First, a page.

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Epidurals: myths and old wives tales- what are the midwives telling our patients?
Abstract Number: F 18
Abstract Type: Other
Introduction: Midwives’ knowledge regarding epidural analgesia requires further evaluation in the United Kingdom. Studies in Australia have demonstrated a 56% correct response rate in epidural complications knowledge amongst registered nurses and midwives(1). We conducted a survey to evaluate midwives' knowledge about this method of analgesia prior to deployment of an educational programme.
Methods: A nine-question survey link was sent via email to all midwives registered in our hospital. Participants were asked to state their primary location of work: community, labour ward, antenatal or postnatal ward or other. Questions reflected those that are commonly asked by patients to anaesthetists, those in which epidural placement has obstetric implications and those where common midwife misunderstanding has been anecdotally recognised. The entire cohort of midwives was asked to complete the on-line survey. Subsequent collection and analysis of results was performed using surveymonkey.com.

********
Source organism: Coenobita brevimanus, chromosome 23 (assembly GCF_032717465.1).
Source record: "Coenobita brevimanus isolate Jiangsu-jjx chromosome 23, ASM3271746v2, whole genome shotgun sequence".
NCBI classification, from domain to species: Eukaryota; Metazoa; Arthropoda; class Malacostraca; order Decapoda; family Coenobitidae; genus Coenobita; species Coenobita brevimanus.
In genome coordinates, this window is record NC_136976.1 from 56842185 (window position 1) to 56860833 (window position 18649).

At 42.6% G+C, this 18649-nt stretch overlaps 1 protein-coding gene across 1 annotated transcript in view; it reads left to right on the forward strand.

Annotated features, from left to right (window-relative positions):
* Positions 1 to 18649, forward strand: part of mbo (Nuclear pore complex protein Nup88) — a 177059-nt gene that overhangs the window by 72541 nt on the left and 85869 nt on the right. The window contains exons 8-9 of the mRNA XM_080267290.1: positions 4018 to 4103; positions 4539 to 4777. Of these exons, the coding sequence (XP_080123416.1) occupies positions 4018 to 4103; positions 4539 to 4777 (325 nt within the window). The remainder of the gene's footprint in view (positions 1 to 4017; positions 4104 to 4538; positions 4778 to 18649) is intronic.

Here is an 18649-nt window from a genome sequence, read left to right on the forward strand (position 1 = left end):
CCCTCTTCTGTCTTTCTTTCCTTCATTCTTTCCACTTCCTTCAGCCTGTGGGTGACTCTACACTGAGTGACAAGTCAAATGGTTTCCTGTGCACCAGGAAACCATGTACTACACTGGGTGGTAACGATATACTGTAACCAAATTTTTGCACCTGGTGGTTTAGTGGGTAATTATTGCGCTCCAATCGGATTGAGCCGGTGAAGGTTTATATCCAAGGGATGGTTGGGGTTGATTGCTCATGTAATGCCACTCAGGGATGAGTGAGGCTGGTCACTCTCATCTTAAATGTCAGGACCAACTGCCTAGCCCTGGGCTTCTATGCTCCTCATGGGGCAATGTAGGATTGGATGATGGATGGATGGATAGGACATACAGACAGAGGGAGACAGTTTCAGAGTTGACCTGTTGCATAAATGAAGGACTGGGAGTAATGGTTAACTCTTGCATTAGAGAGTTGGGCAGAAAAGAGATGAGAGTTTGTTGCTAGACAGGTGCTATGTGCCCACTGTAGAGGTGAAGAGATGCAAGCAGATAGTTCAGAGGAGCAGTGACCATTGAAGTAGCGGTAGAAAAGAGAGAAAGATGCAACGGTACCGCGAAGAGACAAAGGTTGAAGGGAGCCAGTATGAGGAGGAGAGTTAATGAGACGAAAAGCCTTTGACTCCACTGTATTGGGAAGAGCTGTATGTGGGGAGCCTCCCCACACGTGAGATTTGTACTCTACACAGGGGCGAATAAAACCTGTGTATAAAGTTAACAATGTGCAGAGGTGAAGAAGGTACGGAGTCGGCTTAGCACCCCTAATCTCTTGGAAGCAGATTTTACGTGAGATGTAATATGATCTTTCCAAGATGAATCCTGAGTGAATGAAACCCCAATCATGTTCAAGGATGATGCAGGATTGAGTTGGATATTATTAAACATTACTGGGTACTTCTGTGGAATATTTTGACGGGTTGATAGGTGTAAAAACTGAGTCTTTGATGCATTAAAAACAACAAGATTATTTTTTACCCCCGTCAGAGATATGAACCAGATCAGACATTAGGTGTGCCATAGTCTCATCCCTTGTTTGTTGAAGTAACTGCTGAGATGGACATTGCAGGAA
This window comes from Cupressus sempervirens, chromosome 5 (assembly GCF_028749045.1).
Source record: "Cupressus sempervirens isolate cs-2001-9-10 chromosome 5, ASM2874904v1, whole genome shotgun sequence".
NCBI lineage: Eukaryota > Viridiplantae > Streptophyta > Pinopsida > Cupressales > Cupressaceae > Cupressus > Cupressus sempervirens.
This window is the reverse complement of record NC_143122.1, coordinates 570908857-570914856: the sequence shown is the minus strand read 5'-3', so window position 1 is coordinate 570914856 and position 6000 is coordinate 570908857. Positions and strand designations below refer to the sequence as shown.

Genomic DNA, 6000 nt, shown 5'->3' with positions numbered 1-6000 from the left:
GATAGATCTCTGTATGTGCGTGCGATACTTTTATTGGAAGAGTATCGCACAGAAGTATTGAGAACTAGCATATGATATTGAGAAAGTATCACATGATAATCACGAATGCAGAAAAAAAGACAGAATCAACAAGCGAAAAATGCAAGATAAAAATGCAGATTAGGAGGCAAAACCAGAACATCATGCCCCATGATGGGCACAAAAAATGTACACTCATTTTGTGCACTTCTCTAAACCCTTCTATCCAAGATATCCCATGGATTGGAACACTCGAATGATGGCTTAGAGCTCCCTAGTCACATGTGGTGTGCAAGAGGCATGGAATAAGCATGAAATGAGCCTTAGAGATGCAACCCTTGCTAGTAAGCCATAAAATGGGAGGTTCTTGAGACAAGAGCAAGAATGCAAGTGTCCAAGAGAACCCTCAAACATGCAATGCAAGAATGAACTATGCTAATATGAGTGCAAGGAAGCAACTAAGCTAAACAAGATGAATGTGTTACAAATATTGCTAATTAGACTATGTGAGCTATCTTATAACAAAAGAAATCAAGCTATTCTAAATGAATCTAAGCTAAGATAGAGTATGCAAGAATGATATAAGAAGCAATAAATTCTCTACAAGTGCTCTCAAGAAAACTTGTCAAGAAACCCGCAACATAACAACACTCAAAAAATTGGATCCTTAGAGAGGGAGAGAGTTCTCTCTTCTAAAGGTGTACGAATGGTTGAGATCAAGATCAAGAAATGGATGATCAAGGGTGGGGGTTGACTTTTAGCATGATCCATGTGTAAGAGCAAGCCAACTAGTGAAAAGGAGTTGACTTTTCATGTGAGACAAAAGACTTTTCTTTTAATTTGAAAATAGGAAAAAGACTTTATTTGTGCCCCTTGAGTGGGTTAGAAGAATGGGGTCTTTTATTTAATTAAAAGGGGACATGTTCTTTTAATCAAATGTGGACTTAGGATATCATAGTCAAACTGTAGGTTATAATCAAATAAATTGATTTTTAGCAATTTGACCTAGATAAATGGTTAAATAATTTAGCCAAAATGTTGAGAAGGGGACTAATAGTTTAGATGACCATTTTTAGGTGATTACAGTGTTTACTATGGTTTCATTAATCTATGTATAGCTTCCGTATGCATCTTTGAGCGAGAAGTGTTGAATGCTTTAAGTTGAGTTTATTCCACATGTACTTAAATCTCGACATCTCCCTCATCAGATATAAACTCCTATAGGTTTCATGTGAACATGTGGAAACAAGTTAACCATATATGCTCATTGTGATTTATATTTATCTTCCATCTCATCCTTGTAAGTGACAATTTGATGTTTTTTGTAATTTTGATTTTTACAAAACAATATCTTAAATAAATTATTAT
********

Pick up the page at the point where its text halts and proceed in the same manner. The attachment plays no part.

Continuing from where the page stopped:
Results: Fifty four responses were recorded from one hundred and fourteen survey completion requests (response rate=47%). The breakdown based on midwife primary location is shown in Table 1.1. There was considerable variation in the percentage of midwives answering questions correctly with the highest proportion for a single question being 94% and the lowest being 37% (Table 1.2). There appears to be a divergence based on primary location of work (community vs labour ward) in epidural knowledge. This can be illustrated especially with regard to two specific points of epidural knowledge (Table 1.3): presence of the motor block and the likelihood of causing a caesarean section.
Conclusions: Inevitably, the likely first healthcare professional to be asked questions regarding epidurals are midwives. The results of the survey illustrate that there is less than uniform consensus and accuracy in midwives’ knowledge regarding epidural analgesia. It is recognised in this study that the suboptimal response rate may skew results. Nevertheless, there were few questions in our survey which were answered correctly by more than 90% participants. With regard to epidural knowledge, there is clearly a need for better education. Further studies of a larger cohort may elucidate further deficiencies in knowledge which may benefit from anaesthetic-led midwives education.
1.Bird A, et al. Registered nurses’ and midwives’ knowledge of epidural analgesia. Collegian 2009;16(4):193-200.